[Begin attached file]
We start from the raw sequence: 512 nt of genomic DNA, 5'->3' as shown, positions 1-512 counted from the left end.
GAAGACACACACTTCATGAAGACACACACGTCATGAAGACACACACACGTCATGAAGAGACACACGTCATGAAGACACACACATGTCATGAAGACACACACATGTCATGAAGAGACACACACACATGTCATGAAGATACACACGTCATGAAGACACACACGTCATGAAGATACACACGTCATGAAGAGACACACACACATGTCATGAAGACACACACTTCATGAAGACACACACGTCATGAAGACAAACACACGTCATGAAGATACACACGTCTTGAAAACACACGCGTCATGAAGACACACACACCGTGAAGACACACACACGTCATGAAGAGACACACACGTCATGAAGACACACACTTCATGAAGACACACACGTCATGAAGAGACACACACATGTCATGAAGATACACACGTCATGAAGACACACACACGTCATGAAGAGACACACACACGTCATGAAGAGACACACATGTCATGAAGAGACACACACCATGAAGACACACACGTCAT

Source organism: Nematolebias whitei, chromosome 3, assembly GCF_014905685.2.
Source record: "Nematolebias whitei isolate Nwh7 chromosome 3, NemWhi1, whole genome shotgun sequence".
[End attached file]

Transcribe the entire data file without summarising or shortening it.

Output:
We start from the raw sequence: 512 nt of genomic DNA, 5'->3' as shown, positions 1-512 counted from the left end.
GAAGACACACACTTCATGAAGACACACACGTCATGAAGACACACACACGTCATGAAGAGACACACGTCATGAAGACACACACATGTCATGAAGACACACACATGTCATGAAGAGACACACACACATGTCATGAAGATACACACGTCATGAAGACACACACGTCATGAAGATACACACGTCATGAAGAGACACACACACATGTCATGAAGACACACACTTCATGAAGACACACACGTCATGAAGACAAACACACGTCATGAAGATACACACGTCTTGAAAACACACGCGTCATGAAGACACACACACCGTGAAGACACACACACGTCATGAAGAGACACACACGTCATGAAGACACACACTTCATGAAGACACACACGTCATGAAGAGACACACACATGTCATGAAGATACACACGTCATGAAGACACACACACGTCATGAAGAGACACACACACGTCATGAAGAGACACACATGTCATGAAGAGACACACACCATGAAGACACACACGTCAT

Source organism: Nematolebias whitei, chromosome 3, assembly GCF_014905685.2.
Source record: "Nematolebias whitei isolate Nwh7 chromosome 3, NemWhi1, whole genome shotgun sequence".